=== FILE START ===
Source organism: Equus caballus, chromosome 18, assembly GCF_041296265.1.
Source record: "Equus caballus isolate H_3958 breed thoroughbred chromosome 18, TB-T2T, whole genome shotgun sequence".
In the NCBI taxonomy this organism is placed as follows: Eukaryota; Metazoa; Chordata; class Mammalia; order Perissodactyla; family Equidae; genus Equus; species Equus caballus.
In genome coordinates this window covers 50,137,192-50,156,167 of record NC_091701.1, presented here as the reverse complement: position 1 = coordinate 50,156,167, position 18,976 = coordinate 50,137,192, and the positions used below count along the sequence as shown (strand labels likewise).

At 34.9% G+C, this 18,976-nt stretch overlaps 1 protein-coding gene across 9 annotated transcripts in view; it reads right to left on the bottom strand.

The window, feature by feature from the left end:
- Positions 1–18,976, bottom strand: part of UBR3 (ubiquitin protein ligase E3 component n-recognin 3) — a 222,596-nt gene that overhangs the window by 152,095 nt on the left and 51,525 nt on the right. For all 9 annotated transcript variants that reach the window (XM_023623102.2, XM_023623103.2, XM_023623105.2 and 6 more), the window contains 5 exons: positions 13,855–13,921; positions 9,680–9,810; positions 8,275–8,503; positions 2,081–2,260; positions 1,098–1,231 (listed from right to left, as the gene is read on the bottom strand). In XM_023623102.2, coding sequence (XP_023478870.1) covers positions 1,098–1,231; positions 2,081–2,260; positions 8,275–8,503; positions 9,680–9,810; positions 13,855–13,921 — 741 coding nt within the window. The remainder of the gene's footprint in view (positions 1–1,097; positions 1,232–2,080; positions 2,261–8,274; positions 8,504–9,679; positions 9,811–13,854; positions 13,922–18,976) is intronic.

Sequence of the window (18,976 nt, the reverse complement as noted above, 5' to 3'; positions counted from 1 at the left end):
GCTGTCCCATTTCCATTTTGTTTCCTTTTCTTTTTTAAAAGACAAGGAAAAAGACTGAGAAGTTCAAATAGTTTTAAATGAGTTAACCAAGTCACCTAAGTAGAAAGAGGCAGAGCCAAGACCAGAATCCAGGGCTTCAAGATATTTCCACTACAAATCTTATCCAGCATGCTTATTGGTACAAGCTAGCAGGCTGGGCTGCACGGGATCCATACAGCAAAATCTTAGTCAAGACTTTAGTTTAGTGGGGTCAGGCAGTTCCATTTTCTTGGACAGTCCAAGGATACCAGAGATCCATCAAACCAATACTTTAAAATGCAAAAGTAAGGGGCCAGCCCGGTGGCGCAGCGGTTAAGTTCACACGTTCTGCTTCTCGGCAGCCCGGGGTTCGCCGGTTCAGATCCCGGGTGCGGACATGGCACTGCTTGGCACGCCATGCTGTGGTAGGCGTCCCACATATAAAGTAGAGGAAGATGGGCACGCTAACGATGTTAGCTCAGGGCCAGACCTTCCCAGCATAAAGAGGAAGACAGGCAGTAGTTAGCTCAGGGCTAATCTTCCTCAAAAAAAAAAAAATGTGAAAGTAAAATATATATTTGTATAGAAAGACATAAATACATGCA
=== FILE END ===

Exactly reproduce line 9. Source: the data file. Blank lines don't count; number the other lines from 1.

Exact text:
GCTGTCCCATTTCCATTTTGTTTCCTTTTCTTTTTTAAAAGACAAGGAAAAAGACTGAGAAGTTCAAATAGTTTTAAATGAGTTAACCAAGTCACCTAAGTAGAAAGAGGCAGAGCCAAGACCAGAATCCAGGGCTTCAAGATATTTCCACTACAAATCTTATCCAGCATGCTTATTGGTACAAGCTAGCAGGCTGGGCTGCACGGGATCCATACAGCAAAATCTTAGTCAAGACTTTAGTTTAGTGGGGTCAGGCAGTTCCATTTTCTTGGACAGTCCAAGGATACCAGAGATCCATCAAACCAATACTTTAAAATGCAAAAGTAAGGGGCCAGCCCGGTGGCGCAGCGGTTAAGTTCACACGTTCTGCTTCTCGGCAGCCCGGGGTTCGCCGGTTCAGATCCCGGGTGCGGACATGGCACTGCTTGGCACGCCATGCTGTGGTAGGCGTCCCACATATAAAGTAGAGGAAGATGGGCACGCTAACGATGTTAGCTCAGGGCCAGACCTTCCCAGCATAAAGAGGAAGACAGGCAGTAGTTAGCTCAGGGCTAATCTTCCTCAAAAAAAAAAAAATGTGAAAGTAAAATATATATTTGTATAGAAAGACATAAATACATGCA